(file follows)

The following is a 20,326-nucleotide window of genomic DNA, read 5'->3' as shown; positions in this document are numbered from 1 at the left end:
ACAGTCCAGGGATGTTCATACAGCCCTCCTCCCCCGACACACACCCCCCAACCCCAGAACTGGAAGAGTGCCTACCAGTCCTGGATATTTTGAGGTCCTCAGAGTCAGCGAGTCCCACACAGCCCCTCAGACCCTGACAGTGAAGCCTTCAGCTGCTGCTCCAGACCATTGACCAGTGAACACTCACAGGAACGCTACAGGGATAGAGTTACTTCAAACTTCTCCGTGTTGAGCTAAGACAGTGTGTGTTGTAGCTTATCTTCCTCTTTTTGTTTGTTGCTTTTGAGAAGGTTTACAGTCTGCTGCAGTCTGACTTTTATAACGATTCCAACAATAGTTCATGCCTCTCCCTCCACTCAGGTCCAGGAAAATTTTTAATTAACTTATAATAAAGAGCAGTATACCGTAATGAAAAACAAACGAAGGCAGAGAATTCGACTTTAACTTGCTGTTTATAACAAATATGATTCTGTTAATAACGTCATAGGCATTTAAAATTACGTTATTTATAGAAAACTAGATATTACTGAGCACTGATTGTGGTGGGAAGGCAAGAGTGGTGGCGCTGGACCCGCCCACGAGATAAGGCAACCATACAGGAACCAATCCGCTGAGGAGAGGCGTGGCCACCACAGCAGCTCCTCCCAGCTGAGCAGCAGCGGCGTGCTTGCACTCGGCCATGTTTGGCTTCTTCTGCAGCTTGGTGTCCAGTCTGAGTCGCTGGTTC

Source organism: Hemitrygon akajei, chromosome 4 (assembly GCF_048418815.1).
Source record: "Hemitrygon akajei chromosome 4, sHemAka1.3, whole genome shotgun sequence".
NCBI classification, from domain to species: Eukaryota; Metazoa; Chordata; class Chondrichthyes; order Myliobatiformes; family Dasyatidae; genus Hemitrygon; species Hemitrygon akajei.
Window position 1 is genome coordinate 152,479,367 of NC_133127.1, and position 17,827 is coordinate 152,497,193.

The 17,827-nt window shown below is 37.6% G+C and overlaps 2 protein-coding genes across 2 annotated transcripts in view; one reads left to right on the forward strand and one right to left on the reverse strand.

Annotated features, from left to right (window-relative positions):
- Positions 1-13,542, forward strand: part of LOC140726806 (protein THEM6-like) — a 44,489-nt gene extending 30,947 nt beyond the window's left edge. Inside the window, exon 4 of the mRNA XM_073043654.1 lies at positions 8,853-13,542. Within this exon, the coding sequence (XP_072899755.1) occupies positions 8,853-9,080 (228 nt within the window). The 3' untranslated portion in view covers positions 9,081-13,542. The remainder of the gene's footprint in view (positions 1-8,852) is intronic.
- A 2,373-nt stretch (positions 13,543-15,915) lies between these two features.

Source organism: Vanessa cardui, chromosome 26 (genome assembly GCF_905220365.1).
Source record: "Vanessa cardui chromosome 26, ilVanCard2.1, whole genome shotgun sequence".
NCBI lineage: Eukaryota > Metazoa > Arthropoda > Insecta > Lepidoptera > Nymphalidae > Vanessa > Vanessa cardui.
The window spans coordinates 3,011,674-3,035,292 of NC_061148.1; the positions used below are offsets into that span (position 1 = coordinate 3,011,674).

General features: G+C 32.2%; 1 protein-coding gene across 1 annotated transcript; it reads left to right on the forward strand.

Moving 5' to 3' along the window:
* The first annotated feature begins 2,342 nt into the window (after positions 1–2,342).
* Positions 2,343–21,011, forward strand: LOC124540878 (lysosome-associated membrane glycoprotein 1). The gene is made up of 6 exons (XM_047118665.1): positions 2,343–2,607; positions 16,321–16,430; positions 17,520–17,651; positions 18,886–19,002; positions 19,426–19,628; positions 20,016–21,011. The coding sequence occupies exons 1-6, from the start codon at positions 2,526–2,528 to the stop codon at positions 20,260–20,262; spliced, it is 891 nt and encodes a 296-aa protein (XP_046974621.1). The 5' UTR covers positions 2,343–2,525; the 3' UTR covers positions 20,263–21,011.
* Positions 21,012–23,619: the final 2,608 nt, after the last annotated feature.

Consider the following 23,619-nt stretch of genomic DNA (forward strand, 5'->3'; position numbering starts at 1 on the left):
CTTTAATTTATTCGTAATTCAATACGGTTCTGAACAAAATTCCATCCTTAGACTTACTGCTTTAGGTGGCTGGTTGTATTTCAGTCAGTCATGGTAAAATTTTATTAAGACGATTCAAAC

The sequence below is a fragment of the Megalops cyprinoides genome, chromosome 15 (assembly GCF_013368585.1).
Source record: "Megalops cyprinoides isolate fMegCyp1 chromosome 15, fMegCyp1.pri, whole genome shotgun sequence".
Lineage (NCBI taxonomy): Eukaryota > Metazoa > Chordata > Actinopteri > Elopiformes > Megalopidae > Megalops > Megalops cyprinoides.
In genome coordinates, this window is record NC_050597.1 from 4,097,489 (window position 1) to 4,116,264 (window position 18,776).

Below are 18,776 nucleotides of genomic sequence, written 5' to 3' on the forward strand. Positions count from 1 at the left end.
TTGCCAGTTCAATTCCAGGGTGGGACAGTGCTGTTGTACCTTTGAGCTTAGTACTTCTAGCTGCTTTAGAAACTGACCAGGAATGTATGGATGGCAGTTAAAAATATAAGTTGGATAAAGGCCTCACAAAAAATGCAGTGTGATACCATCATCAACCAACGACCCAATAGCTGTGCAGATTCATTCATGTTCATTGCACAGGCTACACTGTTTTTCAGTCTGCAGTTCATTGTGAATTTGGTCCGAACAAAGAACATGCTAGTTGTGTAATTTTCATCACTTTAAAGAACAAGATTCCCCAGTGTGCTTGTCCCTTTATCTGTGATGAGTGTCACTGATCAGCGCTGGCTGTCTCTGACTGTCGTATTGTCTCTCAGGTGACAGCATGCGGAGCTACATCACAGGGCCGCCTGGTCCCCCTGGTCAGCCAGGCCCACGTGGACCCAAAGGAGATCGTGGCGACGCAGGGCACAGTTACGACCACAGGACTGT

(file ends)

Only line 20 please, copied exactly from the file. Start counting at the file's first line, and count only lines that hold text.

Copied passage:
Consider the following 23,619-nt stretch of genomic DNA (forward strand, 5'->3'; position numbering starts at 1 on the left):